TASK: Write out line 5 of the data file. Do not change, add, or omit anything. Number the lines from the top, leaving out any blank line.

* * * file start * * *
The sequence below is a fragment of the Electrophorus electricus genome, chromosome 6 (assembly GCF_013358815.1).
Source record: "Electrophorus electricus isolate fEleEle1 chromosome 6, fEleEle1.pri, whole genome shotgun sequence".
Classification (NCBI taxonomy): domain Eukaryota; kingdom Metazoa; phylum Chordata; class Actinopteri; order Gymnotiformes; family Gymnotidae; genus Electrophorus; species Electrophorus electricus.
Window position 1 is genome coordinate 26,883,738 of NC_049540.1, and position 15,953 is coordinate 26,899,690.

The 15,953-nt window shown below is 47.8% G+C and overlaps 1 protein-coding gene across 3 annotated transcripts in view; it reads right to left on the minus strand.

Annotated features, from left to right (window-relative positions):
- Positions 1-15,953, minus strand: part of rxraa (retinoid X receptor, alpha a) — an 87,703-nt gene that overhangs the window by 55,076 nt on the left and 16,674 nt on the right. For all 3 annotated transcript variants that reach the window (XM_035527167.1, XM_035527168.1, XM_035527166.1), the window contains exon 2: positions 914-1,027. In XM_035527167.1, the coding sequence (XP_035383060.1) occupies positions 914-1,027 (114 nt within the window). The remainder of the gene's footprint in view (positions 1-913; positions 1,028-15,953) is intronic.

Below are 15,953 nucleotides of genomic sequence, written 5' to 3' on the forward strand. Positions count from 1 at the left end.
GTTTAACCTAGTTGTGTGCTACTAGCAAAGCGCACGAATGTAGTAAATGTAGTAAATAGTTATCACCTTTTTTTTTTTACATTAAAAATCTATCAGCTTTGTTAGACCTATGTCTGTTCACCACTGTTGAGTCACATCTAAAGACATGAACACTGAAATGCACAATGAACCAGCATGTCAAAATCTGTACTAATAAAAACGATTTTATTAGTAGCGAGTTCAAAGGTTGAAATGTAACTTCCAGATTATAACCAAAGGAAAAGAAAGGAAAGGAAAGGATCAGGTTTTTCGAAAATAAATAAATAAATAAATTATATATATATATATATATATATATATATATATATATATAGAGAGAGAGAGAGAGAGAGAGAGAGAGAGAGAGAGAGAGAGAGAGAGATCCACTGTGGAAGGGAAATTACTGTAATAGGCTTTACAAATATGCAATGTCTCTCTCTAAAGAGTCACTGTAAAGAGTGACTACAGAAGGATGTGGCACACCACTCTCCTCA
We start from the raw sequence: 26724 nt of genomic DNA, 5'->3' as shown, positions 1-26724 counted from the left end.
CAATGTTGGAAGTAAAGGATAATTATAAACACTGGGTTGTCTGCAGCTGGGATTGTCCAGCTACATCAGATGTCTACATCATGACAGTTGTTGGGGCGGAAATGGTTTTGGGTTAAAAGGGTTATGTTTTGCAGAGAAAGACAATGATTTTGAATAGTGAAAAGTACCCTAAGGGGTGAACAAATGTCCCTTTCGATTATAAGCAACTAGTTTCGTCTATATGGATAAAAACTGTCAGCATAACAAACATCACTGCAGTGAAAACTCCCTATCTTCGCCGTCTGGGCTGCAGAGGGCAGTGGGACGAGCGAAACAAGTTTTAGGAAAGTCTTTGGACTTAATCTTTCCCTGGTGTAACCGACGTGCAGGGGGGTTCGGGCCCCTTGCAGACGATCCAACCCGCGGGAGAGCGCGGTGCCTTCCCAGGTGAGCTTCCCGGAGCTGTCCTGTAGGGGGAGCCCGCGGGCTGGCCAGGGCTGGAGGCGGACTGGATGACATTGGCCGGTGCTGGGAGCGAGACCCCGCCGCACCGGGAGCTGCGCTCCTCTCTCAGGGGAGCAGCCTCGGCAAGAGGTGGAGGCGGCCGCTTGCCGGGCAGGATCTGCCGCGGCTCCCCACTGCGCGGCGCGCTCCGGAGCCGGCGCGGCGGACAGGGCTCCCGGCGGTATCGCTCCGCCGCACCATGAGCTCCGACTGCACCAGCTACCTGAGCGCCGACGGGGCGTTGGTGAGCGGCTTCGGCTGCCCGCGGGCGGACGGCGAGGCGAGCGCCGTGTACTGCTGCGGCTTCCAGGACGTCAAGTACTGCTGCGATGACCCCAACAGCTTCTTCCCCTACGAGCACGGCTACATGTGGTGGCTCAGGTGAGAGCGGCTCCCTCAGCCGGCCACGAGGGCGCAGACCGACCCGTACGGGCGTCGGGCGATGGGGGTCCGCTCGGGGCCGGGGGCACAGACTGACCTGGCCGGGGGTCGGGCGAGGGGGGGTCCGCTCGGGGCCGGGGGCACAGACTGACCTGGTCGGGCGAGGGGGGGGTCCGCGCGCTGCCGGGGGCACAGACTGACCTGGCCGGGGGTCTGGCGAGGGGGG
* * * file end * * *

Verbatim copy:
The 15,953-nt window shown below is 47.8% G+C and overlaps 1 protein-coding gene across 3 annotated transcripts in view; it reads right to left on the minus strand.